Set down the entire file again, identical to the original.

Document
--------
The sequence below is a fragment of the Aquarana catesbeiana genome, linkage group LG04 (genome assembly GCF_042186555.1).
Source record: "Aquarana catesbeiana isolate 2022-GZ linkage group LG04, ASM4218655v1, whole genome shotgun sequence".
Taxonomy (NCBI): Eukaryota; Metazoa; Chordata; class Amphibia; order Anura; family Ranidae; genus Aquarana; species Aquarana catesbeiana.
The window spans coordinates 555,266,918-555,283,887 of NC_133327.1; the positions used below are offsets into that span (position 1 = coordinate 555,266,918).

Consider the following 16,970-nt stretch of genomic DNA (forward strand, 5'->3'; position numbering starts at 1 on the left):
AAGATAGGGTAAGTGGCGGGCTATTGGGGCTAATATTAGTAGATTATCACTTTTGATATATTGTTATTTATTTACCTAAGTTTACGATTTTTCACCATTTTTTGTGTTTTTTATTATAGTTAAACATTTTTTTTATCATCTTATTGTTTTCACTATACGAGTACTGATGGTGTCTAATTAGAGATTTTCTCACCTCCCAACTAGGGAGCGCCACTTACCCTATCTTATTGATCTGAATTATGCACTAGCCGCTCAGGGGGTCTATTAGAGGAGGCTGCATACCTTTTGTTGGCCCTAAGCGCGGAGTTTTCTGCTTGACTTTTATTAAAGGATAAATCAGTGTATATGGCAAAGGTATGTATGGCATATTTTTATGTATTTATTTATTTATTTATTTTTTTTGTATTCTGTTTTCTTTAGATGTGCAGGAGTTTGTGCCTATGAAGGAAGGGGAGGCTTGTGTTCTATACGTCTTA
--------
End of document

The sequence below is a fragment of the Aquarana catesbeiana genome, linkage group LG04 (genome assembly GCF_042186555.1).
Source record: "Aquarana catesbeiana isolate 2022-GZ linkage group LG04, ASM4218655v1, whole genome shotgun sequence".
Taxonomy (NCBI): Eukaryota; Metazoa; Chordata; class Amphibia; order Anura; family Ranidae; genus Aquarana; species Aquarana catesbeiana.
The window spans coordinates 555,266,918-555,283,887 of NC_133327.1; the positions used below are offsets into that span (position 1 = coordinate 555,266,918).

Consider the following 16,970-nt stretch of genomic DNA (forward strand, 5'->3'; position numbering starts at 1 on the left):
AAGATAGGGTAAGTGGCGGGCTATTGGGGCTAATATTAGTAGATTATCACTTTTGATATATTGTTATTTATTTACCTAAGTTTACGATTTTTCACCATTTTTTGTGTTTTTTATTATAGTTAAACATTTTTTTTATCATCTTATTGTTTTCACTATACGAGTACTGATGGTGTCTAATTAGAGATTTTCTCACCTCCCAACTAGGGAGCGCCACTTACCCTATCTTATTGATCTGAATTATGCACTAGCCGCTCAGGGGGTCTATTAGAGGAGGCTGCATACCTTTTGTTGGCCCTAAGCGCGGAGTTTTCTGCTTGACTTTTATTAAAGGATAAATCAGTGTATATGGCAAAGGTATGTATGGCATATTTTTATGTATTTATTTATTTATTTATTTTTTTTGTATTCTGTTTTCTTTAGATGTGCAGGAGTTTGTGCCTATGAAGGAAGGGGAGGCTTGTGTTCTATACGTCTTA